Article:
Our third port of call during our 2011 Mediterranean cruise was the small archipelago state of Malta off the coast from Sicily in the middle of the Mediterranean. And having done our research, our first stop there while we were in at Valletta, was the Knights of Malta’s conventual church, St. Johns Co-Cathedral. Following the conquest of the Holy Land by Islamic forces, the city was bequeathed to the Order of the Knights Hospitaller to safeguard the Catholic faith and Europe from the Ottoman Empire. Inhabited by noblemen from the most influential families of Europe, the knights seemingly vowed to not only provide these protections, but also to make their capital city of Valletta worthy of their ancestry.

Tip: Found at the corner of St. John and Republic, the church pretty much sits in the middle of the city. But do keep an eye out, it doesn’t look like much from the outside and would be very easy to walk by.

Commissioned by the order’s Grand Master, Jean de la Cassiere in 1572 CE, St. John’s Co-Cathedral was built over the following five years and completed in 1577. Since then it has served as the principal house of worship for the city, and the final resting place for many of the knights who have lived there.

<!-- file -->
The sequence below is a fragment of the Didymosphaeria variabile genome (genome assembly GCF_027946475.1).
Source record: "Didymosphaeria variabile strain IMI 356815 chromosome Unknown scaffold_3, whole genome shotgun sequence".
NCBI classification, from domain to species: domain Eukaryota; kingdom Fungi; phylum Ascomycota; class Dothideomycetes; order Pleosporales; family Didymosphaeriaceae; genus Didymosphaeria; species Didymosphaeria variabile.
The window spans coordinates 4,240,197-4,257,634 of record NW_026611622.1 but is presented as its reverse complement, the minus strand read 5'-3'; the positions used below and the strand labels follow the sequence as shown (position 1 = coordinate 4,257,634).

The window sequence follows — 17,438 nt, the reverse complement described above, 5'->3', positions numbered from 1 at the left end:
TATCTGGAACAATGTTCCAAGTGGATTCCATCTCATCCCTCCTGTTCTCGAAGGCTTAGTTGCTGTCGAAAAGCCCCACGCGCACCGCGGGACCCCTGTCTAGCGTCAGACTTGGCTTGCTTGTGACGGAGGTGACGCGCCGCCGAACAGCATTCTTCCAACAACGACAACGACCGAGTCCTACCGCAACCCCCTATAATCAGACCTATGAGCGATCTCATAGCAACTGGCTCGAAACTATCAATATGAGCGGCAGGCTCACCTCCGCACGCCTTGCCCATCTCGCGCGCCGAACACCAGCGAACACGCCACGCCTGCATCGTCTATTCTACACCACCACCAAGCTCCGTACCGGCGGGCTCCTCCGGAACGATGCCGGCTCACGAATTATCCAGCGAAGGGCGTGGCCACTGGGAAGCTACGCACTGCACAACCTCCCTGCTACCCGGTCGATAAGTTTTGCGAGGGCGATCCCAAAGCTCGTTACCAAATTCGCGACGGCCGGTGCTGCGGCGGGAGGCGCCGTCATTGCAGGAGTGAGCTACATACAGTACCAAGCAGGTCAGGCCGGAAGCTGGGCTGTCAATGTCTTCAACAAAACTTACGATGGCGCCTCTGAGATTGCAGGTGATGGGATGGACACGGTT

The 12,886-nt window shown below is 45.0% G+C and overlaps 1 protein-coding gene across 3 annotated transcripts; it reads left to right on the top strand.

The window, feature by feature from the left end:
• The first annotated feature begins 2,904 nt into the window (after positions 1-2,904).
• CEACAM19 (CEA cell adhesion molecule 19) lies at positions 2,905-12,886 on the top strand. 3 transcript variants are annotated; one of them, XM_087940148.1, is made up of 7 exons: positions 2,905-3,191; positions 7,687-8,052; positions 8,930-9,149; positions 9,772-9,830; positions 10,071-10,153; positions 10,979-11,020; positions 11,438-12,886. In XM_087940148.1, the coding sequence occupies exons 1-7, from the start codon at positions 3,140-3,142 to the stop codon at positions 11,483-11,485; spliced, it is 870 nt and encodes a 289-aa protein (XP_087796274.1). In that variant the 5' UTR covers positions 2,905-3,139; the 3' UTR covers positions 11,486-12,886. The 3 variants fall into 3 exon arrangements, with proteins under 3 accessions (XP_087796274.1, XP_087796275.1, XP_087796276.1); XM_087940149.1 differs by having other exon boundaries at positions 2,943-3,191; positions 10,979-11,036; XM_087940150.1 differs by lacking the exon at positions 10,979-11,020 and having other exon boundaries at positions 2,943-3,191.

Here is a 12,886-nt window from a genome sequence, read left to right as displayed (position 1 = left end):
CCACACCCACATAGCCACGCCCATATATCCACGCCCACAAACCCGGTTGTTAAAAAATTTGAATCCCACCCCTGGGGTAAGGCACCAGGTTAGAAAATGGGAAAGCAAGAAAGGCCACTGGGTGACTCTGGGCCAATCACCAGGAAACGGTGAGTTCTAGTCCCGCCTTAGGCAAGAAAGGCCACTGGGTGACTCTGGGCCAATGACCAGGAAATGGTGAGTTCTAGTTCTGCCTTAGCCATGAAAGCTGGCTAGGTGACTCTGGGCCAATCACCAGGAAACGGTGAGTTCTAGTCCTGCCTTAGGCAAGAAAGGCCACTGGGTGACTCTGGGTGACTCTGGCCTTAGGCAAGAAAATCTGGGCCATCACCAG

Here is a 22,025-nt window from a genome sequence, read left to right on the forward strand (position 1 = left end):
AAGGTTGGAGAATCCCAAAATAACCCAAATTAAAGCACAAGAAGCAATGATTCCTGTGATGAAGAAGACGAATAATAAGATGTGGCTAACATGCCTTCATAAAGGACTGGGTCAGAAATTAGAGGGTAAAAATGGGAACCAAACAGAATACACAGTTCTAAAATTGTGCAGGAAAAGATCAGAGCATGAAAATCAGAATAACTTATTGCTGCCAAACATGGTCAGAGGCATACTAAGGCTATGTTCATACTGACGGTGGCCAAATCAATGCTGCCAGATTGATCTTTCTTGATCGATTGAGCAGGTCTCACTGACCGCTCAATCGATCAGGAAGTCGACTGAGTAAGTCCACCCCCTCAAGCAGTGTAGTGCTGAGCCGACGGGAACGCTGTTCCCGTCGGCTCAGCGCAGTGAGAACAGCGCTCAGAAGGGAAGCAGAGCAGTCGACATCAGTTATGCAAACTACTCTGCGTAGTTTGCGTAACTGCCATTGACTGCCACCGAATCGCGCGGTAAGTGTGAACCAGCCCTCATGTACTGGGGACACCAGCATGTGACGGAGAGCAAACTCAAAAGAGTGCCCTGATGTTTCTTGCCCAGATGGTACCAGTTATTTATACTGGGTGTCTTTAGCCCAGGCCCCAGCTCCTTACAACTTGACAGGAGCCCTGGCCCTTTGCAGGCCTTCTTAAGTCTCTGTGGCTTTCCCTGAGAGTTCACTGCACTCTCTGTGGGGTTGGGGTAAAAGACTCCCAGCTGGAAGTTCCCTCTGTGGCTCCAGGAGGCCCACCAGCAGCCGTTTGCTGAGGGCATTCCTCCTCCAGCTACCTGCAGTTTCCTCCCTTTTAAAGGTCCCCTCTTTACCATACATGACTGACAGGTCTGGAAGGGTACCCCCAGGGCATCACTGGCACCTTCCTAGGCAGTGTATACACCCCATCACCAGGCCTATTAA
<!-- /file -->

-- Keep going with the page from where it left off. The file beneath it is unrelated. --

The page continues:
These tombs can be found covering the majority of the floor and even in some cases walls of the church, marked by individually engraved marble tombstones depicting the stories of the Hospitallers entombed within.

Off to the side of the altar is a small museum housing works by the grand master Caravaggio, a brilliant painter who journeyed to Malta after his exile (ca. 1606 CE) from Rome in what some assume was an attempt to gain and use Grand Master Alof de Wignacourt’s patronage to secure a pardon back in the capital. Thanks to his fame Caravaggio was inducted in as a knight but proved unable to restrain his carousing ways, and ended up seriously wounding another member of the order in a drunken brawl a short two years later. He was apprehended, but managed to escape before they could punish him.

Tip: As it is a church, remember to dress accordingly – the pamphlet they helpfully hand out basically asks that you cover your shoulders and not wear hard soled shoes due to the damage they could cause the floors. This also extends to flash photography, as some of the artwork is extremely fragile. Additionally get there early, as they do close for mass. Plus there’s a lot to see.

Thanks to over two hundred years of contributions by the Order, it is considered to be one of the most important monuments on the island and one of the most elaborate examples of the High Baroque era in general.